Memorandum Signed to Manage Connecticut's Section of the Appalachian Trail

Top Quote The Appalachian Trail Conservancy signed a memorandum of understanding with environmental leaders to manage Connecticut's section of the Appalachian Trail. End Quote
  • Hartford, CT (1888PressRelease) June 06, 2012 - The Appalachian Trail Conservancy (ATC) signed a memorandum of understanding to manage Connecticut's section of the Appalachian Trail (A.T.) on June 1, 2012 at the Connecticut Forest and Park Association's (CFPA) headquarters in Rockfall, Connecticut. The multi-agency memorandum describes an agreement of duties between the ATC, National Park Service and the Appalachian Mountain Club. The signing also coincides with the 20th Anniversary of National Trails Day, held on June 2nd.

    The memorandum states a renewal of commitment among the organizations to work together and manage Connecticut's 51.6-mile section of the A.T. Issues such as proper maintenance, promotion and jurisdiction of the A.T. are included in the memorandum. The agreement will be in effect for the next 10 years.

    "This signing is a fantastic way for current leaders in conservation to come and meet face to face and collaborate toward a common goal," said Mark Wenger, executive director of the ATC. "I'm glad that so many organizations are willing to support the Appalachian Trail. Together, we'll sustain the Appalachian Trail Conservancy's mission to forever keep the Trail protected for generations to come."

    Members from Connecticut's Department of Energy and Environmental Protection (DEEP), Department of Transportation, State Historic Preservation Office and State Police also signed the memorandum.

    Following the signing, CFPA's National Trails Day celebration took place at its headquarters and outdoor amphitheater and included gear demonstrations from Eastern Mountain Sports and REI. Participants were encouraged to explore along the Highland Forest Trail and later received remarks from environmental leaders at the amphitheater.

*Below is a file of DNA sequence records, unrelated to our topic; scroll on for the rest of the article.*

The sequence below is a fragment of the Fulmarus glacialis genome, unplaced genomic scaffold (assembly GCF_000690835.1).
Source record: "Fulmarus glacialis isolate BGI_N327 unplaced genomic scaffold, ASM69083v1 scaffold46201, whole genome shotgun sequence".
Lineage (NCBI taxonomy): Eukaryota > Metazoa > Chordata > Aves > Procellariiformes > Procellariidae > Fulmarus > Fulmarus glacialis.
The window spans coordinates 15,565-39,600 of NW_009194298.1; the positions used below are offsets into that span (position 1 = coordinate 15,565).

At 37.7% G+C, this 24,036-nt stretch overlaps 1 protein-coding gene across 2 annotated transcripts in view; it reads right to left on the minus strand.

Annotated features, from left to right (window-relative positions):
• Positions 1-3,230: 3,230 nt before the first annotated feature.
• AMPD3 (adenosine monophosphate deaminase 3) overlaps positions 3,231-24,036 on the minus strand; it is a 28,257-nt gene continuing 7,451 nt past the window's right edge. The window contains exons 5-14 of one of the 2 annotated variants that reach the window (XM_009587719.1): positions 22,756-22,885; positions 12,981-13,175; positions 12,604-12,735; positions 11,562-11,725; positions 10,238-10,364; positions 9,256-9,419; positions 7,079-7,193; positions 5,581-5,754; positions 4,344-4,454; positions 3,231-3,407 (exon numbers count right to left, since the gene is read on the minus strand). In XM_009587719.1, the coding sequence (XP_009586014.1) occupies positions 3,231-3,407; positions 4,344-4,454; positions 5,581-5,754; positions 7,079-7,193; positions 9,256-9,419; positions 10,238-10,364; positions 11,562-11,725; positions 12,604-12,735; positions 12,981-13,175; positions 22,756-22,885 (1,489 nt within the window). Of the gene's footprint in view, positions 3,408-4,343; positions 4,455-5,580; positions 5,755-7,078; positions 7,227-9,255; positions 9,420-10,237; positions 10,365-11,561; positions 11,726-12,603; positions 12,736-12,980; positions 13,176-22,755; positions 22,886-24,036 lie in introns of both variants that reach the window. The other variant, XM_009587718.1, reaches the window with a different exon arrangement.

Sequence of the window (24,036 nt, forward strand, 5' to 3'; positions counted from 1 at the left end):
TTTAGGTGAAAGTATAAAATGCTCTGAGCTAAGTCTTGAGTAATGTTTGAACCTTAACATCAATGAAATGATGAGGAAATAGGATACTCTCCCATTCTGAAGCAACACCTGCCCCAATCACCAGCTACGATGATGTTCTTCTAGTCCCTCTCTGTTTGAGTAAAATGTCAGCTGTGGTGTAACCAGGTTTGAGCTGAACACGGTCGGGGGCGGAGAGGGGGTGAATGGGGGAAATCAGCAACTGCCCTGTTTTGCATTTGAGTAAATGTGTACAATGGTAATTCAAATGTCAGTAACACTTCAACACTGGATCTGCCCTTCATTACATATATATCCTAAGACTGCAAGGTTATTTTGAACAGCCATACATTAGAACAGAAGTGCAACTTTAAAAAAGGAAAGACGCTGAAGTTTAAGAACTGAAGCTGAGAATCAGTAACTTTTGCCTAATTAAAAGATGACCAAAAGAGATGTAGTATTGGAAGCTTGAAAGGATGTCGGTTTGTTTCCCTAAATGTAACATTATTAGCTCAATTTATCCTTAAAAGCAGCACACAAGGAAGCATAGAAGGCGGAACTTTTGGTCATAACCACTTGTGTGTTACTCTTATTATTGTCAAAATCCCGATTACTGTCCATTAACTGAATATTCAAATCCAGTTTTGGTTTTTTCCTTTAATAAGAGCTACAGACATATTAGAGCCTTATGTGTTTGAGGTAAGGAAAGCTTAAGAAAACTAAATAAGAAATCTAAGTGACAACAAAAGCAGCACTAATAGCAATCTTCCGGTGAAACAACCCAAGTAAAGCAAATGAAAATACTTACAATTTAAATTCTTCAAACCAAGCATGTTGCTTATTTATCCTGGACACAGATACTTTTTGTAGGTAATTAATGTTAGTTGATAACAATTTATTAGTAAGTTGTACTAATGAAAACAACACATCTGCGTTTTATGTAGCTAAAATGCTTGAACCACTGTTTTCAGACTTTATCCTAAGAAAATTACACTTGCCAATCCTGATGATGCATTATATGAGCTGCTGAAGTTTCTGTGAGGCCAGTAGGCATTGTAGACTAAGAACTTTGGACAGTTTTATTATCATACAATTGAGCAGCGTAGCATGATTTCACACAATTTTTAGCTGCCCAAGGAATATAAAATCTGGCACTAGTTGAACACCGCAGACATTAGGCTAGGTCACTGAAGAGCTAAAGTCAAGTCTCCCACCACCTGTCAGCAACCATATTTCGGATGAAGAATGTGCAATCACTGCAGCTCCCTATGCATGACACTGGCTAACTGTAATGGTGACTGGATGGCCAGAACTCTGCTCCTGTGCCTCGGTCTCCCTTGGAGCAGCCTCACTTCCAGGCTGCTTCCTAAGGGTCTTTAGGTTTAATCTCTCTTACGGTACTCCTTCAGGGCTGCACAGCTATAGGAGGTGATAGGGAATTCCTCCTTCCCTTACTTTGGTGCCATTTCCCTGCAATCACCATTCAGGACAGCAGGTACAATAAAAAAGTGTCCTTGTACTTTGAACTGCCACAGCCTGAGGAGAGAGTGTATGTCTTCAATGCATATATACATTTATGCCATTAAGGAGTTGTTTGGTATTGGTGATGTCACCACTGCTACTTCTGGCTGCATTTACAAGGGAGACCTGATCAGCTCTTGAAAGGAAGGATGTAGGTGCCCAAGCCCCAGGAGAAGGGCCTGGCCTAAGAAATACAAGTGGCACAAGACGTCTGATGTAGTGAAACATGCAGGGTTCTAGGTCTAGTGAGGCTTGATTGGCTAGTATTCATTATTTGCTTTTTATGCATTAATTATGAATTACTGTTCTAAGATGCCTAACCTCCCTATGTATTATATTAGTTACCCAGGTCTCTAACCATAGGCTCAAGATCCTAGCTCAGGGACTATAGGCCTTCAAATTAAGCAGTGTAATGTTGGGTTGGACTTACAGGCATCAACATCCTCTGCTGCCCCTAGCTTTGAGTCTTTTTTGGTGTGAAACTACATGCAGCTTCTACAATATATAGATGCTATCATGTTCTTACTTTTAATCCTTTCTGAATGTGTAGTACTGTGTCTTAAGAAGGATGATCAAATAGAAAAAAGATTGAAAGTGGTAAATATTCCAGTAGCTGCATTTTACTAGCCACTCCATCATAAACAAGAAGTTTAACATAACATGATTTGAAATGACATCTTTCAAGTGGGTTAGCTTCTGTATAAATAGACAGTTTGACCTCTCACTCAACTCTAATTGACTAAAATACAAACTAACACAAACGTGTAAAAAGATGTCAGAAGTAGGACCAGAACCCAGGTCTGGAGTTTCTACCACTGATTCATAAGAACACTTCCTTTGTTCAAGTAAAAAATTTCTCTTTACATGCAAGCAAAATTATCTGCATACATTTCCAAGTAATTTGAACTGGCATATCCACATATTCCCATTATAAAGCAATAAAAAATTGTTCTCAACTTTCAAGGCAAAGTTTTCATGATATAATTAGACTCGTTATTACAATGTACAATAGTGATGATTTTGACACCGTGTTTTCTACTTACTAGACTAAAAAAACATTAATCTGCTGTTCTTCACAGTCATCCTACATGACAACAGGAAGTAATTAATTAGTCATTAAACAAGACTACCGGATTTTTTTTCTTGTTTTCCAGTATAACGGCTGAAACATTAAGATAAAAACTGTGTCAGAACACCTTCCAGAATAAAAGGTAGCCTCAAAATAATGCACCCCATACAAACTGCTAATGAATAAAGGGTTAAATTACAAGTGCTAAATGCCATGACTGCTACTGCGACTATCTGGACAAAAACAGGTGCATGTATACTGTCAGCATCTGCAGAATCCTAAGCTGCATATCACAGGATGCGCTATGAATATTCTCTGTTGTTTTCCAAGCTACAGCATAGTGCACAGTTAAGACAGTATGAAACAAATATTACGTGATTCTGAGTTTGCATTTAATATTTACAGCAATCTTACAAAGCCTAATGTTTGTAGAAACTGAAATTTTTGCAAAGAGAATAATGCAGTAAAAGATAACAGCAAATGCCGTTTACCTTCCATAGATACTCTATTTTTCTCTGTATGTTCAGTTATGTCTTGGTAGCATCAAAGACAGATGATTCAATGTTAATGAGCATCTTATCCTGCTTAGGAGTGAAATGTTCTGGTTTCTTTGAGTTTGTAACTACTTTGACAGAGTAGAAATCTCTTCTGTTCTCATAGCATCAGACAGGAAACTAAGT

Eric Hammerling, executive director of the CFPA, served as the emcee of remarks for many individuals. Speakers of the event included Connecticut Senator Richard Blumenthal; Greg Miller, president of the American Hiking Society; Dan Esty, Connecticut DEEP Commissioner; Mark Wenger, executive director of the Appalachian Trail Conservancy; Dennis Reidenbach, National Park Service Regional Director; John Judge, president of the Appalachian Mountain Club; Kip Bergstrom, acting State Historic Preservation Officer, and Jon Brayshaw, Middlefield First Selectman.

    Afterward, speakers and guests attended a ribbon-cutting to officially open the Highland Forest Trail as Connecticut's newest blue-blazed hiking trail.

    About the Appalachian Trail Conservancy
    The Appalachian Trail Conservancy's mission is to preserve and manage the Appalachian Trail - ensuring that its vast natural beauty and priceless cultural heritage can be shared and enjoyed today, tomorrow, and for centuries to come. For more information please visit

    Contact: Javier Folgar
    Appalachian Trail Conservancy
    Tel: (304) 535-2200 ext. 117
    Fax: 304.535.2667
    Email: jfolgar ( @ ) appalachiantrail dot org

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